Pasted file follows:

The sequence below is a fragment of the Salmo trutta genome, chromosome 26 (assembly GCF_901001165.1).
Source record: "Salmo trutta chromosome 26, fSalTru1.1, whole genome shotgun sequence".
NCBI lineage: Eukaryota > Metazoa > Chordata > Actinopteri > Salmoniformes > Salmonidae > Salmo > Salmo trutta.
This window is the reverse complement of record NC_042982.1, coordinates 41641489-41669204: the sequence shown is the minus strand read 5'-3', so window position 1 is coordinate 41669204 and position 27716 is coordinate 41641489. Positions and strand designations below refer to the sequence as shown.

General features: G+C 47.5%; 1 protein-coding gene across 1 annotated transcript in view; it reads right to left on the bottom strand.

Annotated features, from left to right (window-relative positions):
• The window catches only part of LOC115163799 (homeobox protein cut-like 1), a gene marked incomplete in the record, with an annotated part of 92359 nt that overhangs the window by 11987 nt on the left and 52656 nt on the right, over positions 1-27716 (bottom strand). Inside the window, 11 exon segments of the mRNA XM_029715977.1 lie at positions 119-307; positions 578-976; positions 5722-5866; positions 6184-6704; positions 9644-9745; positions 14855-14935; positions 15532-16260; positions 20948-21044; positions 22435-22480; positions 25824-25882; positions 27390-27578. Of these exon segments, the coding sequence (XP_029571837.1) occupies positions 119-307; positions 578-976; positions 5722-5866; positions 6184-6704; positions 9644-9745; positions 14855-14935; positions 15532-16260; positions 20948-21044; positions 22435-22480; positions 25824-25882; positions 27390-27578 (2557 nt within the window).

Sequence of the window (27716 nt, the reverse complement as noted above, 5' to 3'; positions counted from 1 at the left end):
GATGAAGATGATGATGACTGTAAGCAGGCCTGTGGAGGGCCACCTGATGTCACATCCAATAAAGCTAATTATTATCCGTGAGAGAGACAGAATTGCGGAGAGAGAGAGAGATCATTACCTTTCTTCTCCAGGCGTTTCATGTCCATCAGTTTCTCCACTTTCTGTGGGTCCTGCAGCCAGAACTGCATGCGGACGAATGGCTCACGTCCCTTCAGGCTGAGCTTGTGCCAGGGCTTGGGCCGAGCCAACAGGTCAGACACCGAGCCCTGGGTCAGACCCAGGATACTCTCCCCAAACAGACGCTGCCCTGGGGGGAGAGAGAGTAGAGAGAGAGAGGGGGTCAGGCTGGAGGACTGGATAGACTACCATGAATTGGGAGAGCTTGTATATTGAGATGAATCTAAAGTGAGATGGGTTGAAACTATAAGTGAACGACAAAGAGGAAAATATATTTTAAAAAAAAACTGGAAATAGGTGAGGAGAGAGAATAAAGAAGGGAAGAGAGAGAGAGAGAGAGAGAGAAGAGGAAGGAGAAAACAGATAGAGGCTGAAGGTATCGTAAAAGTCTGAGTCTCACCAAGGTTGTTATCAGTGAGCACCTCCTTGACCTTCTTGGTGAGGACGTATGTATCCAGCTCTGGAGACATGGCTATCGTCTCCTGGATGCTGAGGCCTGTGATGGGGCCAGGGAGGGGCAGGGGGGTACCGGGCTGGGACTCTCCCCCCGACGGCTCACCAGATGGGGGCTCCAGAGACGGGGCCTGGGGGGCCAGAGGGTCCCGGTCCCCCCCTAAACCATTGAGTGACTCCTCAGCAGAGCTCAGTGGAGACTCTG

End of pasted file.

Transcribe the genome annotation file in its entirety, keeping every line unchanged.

The sequence below is a fragment of the Salmo trutta genome, chromosome 26 (assembly GCF_901001165.1).
Source record: "Salmo trutta chromosome 26, fSalTru1.1, whole genome shotgun sequence".
NCBI lineage: Eukaryota > Metazoa > Chordata > Actinopteri > Salmoniformes > Salmonidae > Salmo > Salmo trutta.
This window is the reverse complement of record NC_042982.1, coordinates 41641489-41669204: the sequence shown is the minus strand read 5'-3', so window position 1 is coordinate 41669204 and position 27716 is coordinate 41641489. Positions and strand designations below refer to the sequence as shown.

General features: G+C 47.5%; 1 protein-coding gene across 1 annotated transcript in view; it reads right to left on the bottom strand.

Annotated features, from left to right (window-relative positions):
• The window catches only part of LOC115163799 (homeobox protein cut-like 1), a gene marked incomplete in the record, with an annotated part of 92359 nt that overhangs the window by 11987 nt on the left and 52656 nt on the right, over positions 1-27716 (bottom strand). Inside the window, 11 exon segments of the mRNA XM_029715977.1 lie at positions 119-307; positions 578-976; positions 5722-5866; positions 6184-6704; positions 9644-9745; positions 14855-14935; positions 15532-16260; positions 20948-21044; positions 22435-22480; positions 25824-25882; positions 27390-27578. Of these exon segments, the coding sequence (XP_029571837.1) occupies positions 119-307; positions 578-976; positions 5722-5866; positions 6184-6704; positions 9644-9745; positions 14855-14935; positions 15532-16260; positions 20948-21044; positions 22435-22480; positions 25824-25882; positions 27390-27578 (2557 nt within the window).

Sequence of the window (27716 nt, the reverse complement as noted above, 5' to 3'; positions counted from 1 at the left end):
GATGAAGATGATGATGACTGTAAGCAGGCCTGTGGAGGGCCACCTGATGTCACATCCAATAAAGCTAATTATTATCCGTGAGAGAGACAGAATTGCGGAGAGAGAGAGAGATCATTACCTTTCTTCTCCAGGCGTTTCATGTCCATCAGTTTCTCCACTTTCTGTGGGTCCTGCAGCCAGAACTGCATGCGGACGAATGGCTCACGTCCCTTCAGGCTGAGCTTGTGCCAGGGCTTGGGCCGAGCCAACAGGTCAGACACCGAGCCCTGGGTCAGACCCAGGATACTCTCCCCAAACAGACGCTGCCCTGGGGGGAGAGAGAGTAGAGAGAGAGAGGGGGTCAGGCTGGAGGACTGGATAGACTACCATGAATTGGGAGAGCTTGTATATTGAGATGAATCTAAAGTGAGATGGGTTGAAACTATAAGTGAACGACAAAGAGGAAAATATATTTTAAAAAAAAACTGGAAATAGGTGAGGAGAGAGAATAAAGAAGGGAAGAGAGAGAGAGAGAGAGAGAGAAGAGGAAGGAGAAAACAGATAGAGGCTGAAGGTATCGTAAAAGTCTGAGTCTCACCAAGGTTGTTATCAGTGAGCACCTCCTTGACCTTCTTGGTGAGGACGTATGTATCCAGCTCTGGAGACATGGCTATCGTCTCCTGGATGCTGAGGCCTGTGATGGGGCCAGGGAGGGGCAGGGGGGTACCGGGCTGGGACTCTCCCCCCGACGGCTCACCAGATGGGGGCTCCAGAGACGGGGCCTGGGGGGCCAGAGGGTCCCGGTCCCCCCCTAAACCATTGAGTGACTCCTCAGCAGAGCTCAGTGGAGACTCTG